Bhutan has a rich culture, the result of self-imposed isolation from the rest of the world until five decades ago. Even today the government strongly emphasizes promotion and preservation of its unique culture which is reflected through its magnificent architecture, dress, traditional ceremonies, everyday life of the Bhutanese people, and traditional beliefs. Bhutan follows Driglam Namzha to preserve its tradition and culture. It is a set of etiquette as what to wear, how to eat, talk, bow down and so on. It was introduced and implemented since the 90’s. Looking at the ancient infrastructure, textiles, farming traditions and way of living and the performing of cultural and spiritual rituals and ceremonies, we can say that Bhutan boasts of a singularly unique identity.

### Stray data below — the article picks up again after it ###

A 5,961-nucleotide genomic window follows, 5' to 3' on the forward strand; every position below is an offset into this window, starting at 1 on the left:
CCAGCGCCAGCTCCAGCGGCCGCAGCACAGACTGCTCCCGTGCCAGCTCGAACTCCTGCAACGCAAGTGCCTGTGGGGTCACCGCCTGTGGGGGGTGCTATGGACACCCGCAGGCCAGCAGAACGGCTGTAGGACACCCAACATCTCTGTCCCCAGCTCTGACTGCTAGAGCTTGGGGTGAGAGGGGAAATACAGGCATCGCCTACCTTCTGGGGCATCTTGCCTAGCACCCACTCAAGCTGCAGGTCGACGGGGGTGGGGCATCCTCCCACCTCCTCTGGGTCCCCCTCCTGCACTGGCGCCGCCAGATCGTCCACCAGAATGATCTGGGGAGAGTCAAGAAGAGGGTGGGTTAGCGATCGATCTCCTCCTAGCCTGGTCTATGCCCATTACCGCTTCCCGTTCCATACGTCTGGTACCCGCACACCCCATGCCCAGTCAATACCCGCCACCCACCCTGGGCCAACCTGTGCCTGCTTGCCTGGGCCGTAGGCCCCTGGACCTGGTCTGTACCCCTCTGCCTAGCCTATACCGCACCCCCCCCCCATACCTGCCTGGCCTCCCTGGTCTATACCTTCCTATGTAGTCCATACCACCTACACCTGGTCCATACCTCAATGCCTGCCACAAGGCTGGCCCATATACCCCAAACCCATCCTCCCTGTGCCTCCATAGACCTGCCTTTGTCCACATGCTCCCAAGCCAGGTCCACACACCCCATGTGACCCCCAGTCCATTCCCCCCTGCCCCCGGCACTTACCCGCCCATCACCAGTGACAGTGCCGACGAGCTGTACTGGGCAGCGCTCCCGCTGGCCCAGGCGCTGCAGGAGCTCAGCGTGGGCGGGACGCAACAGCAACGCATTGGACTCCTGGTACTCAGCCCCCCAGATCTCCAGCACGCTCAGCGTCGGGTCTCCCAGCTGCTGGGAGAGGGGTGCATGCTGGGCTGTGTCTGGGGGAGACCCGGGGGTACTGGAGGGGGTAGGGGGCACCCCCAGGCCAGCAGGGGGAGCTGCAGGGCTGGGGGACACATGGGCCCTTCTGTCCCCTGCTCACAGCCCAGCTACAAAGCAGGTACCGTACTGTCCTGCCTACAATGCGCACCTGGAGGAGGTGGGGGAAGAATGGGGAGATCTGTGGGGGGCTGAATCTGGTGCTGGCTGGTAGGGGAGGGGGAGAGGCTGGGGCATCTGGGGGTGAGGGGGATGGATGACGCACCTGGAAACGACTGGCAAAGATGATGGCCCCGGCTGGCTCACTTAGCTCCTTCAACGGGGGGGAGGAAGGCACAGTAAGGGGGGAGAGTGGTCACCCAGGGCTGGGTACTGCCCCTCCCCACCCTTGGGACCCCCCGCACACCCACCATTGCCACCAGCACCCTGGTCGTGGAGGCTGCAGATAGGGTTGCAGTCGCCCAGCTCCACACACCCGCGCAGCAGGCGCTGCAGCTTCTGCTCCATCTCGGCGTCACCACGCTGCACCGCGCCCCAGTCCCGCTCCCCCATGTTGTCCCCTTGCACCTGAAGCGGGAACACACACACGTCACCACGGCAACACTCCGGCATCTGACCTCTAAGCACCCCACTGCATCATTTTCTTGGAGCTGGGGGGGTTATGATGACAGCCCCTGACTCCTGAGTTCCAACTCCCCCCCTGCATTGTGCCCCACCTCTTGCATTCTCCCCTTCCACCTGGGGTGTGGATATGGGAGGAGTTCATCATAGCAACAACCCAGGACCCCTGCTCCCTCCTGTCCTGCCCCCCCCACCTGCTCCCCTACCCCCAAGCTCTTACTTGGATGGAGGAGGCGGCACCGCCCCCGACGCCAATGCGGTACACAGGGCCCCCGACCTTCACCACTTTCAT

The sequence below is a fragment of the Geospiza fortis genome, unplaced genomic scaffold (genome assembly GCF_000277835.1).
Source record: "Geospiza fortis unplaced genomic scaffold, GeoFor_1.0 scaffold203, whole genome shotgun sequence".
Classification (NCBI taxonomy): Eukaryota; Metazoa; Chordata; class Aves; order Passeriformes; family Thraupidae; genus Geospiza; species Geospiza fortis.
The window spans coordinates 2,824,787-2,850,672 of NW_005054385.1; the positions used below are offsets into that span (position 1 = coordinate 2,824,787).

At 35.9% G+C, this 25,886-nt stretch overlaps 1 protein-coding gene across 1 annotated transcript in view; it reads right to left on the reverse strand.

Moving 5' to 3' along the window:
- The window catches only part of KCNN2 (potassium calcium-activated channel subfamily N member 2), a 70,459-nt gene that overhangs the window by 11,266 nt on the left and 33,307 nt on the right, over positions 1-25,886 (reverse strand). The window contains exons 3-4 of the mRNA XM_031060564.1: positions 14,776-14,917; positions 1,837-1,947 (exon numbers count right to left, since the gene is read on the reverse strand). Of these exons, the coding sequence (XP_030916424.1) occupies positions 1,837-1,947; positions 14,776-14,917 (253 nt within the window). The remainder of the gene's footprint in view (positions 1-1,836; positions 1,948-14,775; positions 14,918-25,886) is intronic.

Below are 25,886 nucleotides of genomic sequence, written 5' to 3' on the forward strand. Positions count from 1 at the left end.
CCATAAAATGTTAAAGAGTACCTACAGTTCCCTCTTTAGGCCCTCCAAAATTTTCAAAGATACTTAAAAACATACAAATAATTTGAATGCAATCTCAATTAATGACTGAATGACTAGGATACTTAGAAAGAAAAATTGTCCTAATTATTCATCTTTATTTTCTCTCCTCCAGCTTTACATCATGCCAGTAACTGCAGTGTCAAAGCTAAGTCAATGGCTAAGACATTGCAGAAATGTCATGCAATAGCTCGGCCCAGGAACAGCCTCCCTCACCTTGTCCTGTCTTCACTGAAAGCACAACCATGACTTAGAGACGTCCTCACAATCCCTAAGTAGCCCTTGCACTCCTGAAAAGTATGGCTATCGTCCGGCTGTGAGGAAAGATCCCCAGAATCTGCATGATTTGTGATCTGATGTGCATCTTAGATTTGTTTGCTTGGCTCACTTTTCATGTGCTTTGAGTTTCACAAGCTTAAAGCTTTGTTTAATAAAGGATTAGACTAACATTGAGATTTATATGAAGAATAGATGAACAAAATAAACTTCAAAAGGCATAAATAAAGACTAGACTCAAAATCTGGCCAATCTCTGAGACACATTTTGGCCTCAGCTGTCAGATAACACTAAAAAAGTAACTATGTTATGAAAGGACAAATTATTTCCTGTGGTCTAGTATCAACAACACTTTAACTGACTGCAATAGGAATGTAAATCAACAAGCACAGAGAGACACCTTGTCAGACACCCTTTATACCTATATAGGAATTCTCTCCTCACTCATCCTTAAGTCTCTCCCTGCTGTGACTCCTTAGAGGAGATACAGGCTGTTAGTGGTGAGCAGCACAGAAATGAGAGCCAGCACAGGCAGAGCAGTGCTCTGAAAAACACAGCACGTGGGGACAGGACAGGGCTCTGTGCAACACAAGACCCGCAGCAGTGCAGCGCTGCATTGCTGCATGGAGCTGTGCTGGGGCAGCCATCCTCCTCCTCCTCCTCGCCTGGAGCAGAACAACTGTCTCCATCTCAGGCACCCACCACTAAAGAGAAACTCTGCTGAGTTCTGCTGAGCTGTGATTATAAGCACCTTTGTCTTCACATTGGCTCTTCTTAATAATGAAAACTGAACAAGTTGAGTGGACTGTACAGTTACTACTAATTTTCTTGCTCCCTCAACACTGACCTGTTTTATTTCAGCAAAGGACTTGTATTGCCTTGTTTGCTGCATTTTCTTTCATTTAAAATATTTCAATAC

Dzongkha, meaning the language of the fort, is the national language of Bhutan. Dzongkha, widely spoken in the western region became the state language in 1971. Bhutan is a multilingual society. There are 19 different languages and dialects spoken throughout the country
Small though it is, Bhutan has a rich and diverse culture. The country’s difficult topography succeeded in keeping each ethnic group separate and vibrant. The majority of the Bhutanese are divided into three main ethnic groups: the Sharchops, people from the east, the Ngalops, people from the west and the Lhotshampas, people from the south.